apple picking in the fall
I love apple picking in the fall. The smell of fall brings out the farmer in me. We went out to the end of Long Island this weekend where the leaves are just starting to turn. The bugs are gone. The sun is warm. I would say the crowds are gone, but that is not the case.
We went to The Milk Pail in Watermill is the perfect orchard. The trees are low to the ground so everyone can reach up and pull an apple off the tree. This orchard is very organized . There is a table, before you enter the orchard, with every type of apple available to taste. This way, you can insure that you pick the apple of your liking. Also, as much as apple picking would seem like a fun inexpensive family outing – it is not. We started with our 2 bag purchase – empty and waiting for you to fill. That was $40. The Milk Pail also has pumpkin picking, gourd picking and squash picking. We opted for the gourd and squash picking. That was another $25 with the cider and donuts we threw in – of course! The property is incredible and thank god they have kept the farmland instead of selling off to a developer. God knows what that property is worth.
There are a variety of other places to pick apples around the New York area. We used to go upstate where the supply is endless. There are literally somewhere between 650-700 apple farms in New York State. We used to go to Wilkens Apple Farm. This website will give you a few places in the area of Westchester and Long Island that are not too far from the city. Long Island and Westchester. Another great site is Pick Your Own. Lots of orchards are listed with recipes and other available pickings through out the year.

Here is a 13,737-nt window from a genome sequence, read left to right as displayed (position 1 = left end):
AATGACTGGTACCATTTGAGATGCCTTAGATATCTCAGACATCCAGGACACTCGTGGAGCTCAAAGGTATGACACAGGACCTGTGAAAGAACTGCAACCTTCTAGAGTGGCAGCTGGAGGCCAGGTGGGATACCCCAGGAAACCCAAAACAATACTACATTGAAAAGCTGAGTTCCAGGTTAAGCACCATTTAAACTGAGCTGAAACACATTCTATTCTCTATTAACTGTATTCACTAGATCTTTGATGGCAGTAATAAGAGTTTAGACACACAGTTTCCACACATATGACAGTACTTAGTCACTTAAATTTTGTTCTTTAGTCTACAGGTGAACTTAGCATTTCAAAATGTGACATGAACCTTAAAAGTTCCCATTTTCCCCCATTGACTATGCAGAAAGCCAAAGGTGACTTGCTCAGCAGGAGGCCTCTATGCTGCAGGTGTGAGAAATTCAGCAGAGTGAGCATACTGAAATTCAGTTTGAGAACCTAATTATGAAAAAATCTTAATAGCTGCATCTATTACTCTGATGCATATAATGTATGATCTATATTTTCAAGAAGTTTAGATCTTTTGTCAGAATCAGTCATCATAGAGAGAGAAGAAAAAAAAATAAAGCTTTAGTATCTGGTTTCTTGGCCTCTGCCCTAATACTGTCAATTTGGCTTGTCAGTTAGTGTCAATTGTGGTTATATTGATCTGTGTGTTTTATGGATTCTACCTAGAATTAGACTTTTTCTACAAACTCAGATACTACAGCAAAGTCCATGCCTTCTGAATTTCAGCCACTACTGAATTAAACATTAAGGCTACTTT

Of course, half the fun is going home and doing something with all those apples. We made caramel apples with tons yummy additions mashed into the caramel. Last year I had purchased a caramel apple kit at Williams Sonoma. Unfortunately they do not carry that kit this year. But, simply take loads of caramels and melt them either in the microwave or a double boiler until the caramel is completely melted. Be wary, the caramel gets cold again very quickly. Take short wooden sticks and push into the top of the apples. Dip the apples in the caramel and then roll them into your goodies of choice. We used peanut butter chips, crushed peanuts, orange/black sprinkles and small m&m’s. A low-cal treat. Not! Put the apples on wax paper to dry. I’d recommend leaving them in the refrigerator when you are done.
We also made applesauce which is easy and delicious. Use a variety of apples for this. Peel, core and quarter about 15-20 apples. Put into a big deep pot. Pour about 1-2 cups of apple cider into the pot with 1T cinnamon, 1T nutmeg and 1/2T cardamon. Bring the pot to a boil and then reduce to medium low. Put a top on and continue to check the pot so the apples do not burn. Stir and break up the apples as they soften. It will take about one hour to completely break down into applesauce. We made about a gallon or so. We then put the applesauce in Kerr containers for canning. Boil the jars after filled and closed for about 10 minutes to make sure they are sealed. Or, just put into the refrigerator and the applesauce should last about 2 weeks.
The last dish was of couse apple pie. Everyone has an apple pie recipe. My only advice to the perfect apple pie is to first saute the apples in butter and the ingredients that the recipe calls for (brown sugar, white sugar, cinnamon, cardamon, nutmeg, etc.) until the apples get a bit soft. Also, taste the apples after this. If they are not sweet enough, add more sugar. Then, put this mixture into your pie. I have found that the apples don’t always cook as quickly as the pie crust, so this way, your apples will be soft instead of crunchy in your pie.